According to USA Gymnastics, sports that are especially fundamental and movement education based sports provide tremendous benefits for children with special needs.
The coaches and other athletes who assist this team are well trained and know each particular athlete’s limits. With this information, they try to incorporate everything into their routine so that every child feels special.
Co-teaching is an approach using two teachers in each class that was first made popular in the 1990’s. Recently, it has resurfaced in special education.
According to the Council for Exceptional Children, interest in co-teaching is higher than ever due to the No Child Left Behind Act and Individuals with Disabilities Education Act authorizing greater access, a less restrictive environment, and highly qualified teachers.
With co-teaching, there are two teachers in each classroom. One teacher’s main concern is the general education of students and the other teacher specializes in working with students with disabilities. The general education teacher’s main focus is what information and lessons will be taught, while the special education teacher’s responsibility is how to get that information across to the students.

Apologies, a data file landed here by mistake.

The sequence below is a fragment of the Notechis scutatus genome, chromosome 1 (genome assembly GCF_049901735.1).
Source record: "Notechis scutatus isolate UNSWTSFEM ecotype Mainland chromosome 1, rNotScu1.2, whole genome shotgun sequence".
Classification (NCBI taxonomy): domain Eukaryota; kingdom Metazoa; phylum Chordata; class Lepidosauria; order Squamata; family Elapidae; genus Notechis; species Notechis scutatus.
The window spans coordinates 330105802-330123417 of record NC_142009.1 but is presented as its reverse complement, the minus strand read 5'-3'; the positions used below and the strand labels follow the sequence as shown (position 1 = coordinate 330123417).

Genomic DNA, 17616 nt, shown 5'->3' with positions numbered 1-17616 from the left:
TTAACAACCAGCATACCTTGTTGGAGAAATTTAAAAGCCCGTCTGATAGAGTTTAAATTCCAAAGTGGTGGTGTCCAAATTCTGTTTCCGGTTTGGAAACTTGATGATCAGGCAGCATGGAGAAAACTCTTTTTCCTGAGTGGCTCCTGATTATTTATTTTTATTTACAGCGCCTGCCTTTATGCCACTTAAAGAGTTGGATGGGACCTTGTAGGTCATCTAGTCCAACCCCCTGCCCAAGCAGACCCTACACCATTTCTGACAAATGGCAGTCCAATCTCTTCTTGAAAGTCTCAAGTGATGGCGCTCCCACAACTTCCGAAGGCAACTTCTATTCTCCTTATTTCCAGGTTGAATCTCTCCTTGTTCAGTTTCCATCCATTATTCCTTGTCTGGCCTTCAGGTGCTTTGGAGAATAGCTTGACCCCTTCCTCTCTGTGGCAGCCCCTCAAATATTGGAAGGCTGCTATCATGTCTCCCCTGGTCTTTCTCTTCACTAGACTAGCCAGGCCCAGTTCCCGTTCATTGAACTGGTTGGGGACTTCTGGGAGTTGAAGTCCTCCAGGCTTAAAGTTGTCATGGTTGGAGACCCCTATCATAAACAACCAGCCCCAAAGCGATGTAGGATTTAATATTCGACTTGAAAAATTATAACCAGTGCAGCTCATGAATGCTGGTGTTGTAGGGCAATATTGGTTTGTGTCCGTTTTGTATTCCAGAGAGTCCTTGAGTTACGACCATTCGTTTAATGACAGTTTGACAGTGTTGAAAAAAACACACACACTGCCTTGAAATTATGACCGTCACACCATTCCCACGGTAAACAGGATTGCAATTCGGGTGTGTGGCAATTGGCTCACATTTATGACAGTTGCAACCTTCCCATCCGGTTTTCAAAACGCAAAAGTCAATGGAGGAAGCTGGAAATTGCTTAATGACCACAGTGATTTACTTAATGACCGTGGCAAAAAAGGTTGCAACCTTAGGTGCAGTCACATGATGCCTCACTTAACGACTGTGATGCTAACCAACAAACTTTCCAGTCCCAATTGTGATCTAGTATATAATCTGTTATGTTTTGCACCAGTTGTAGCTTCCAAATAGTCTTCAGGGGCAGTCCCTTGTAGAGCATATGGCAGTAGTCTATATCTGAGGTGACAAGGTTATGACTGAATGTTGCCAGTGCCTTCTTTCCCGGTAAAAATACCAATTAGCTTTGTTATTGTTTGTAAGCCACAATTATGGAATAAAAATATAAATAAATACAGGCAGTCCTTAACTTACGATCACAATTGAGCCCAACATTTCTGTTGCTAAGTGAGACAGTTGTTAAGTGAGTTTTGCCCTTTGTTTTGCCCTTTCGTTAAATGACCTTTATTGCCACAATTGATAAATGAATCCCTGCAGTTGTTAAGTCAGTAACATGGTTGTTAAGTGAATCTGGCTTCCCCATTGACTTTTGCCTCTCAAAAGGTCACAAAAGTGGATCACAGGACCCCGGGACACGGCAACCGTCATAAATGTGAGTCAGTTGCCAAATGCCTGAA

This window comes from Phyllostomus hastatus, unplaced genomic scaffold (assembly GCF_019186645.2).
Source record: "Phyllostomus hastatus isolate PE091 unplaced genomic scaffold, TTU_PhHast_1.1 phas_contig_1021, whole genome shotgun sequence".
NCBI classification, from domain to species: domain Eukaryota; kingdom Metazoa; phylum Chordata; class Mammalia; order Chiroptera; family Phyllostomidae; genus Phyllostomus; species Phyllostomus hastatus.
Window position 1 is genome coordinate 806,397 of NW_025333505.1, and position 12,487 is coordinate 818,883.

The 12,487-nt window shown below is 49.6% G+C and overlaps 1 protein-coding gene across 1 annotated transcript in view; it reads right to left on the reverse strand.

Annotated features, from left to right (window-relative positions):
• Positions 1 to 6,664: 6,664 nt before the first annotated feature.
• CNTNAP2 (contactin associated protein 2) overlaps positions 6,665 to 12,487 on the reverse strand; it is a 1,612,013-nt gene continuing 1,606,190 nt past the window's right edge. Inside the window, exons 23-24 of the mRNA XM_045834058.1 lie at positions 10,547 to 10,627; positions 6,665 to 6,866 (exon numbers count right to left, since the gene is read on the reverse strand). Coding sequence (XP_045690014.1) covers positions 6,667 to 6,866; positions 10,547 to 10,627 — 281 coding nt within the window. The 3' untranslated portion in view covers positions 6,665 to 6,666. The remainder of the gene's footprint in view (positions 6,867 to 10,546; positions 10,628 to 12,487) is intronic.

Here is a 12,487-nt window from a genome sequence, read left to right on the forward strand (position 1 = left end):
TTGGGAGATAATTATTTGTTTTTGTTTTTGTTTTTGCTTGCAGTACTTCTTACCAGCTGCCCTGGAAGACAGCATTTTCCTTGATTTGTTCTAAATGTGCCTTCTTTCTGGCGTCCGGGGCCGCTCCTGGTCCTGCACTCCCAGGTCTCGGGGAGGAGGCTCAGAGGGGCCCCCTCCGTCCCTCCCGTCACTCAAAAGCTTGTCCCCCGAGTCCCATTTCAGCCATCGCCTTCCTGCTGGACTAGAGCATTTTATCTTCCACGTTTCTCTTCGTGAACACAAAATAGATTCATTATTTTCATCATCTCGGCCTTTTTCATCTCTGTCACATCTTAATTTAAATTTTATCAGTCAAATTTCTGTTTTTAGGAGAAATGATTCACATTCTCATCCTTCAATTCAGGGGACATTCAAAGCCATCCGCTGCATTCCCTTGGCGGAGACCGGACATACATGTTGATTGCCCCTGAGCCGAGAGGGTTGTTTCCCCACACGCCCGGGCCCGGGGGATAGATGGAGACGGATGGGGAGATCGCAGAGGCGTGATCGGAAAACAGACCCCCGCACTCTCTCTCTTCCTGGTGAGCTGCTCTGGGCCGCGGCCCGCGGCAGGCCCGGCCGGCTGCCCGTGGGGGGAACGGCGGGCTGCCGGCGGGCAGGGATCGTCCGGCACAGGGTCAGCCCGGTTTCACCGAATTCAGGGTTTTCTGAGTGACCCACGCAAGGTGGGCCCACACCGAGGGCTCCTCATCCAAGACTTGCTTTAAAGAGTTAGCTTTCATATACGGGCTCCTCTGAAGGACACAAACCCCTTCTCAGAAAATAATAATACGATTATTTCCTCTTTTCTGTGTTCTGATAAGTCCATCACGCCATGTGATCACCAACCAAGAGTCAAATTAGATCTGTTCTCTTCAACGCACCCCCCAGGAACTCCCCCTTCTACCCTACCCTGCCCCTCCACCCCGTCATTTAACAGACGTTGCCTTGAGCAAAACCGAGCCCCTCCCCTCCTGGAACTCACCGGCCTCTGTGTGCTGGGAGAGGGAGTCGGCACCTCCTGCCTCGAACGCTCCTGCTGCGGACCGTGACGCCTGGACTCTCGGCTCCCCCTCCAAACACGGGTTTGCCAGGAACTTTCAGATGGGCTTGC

David Hoppey, a professor in the Department of Special Education, has mixed feelings about the co-teaching process.
“It is not always done effectively,” Hoppey said. “But, when done properly, it can really help students.”
There is no concrete data on the effectiveness of co-teaching. Most information available on co-teaching is what the concept is and what the steps are to make it effective. However, there are testimonials and reports available to the public that contain great feedback from students. More complex answers come from the teachers. Some teachers comment that they worry about the appropriateness for the non-special education students in the class.
Many factors in the classroom can affect the statistics and studies of co-teaching. The ages and schedules of the students can play a major role, as well as the teacher’s knowledge and experience in the field.
Special education major Greg Berkowitz believes that a major factor in the effectiveness of co-teaching is the chemistry between the two teachers. If the two teachers cannot work together, it will affect the classroom and learning opportunities for the students.
“I see co-teachers as radio or TV show co-hosts,” Berkowitz said. “They play off each other’s strengths and make up for each other’s weaknesses.”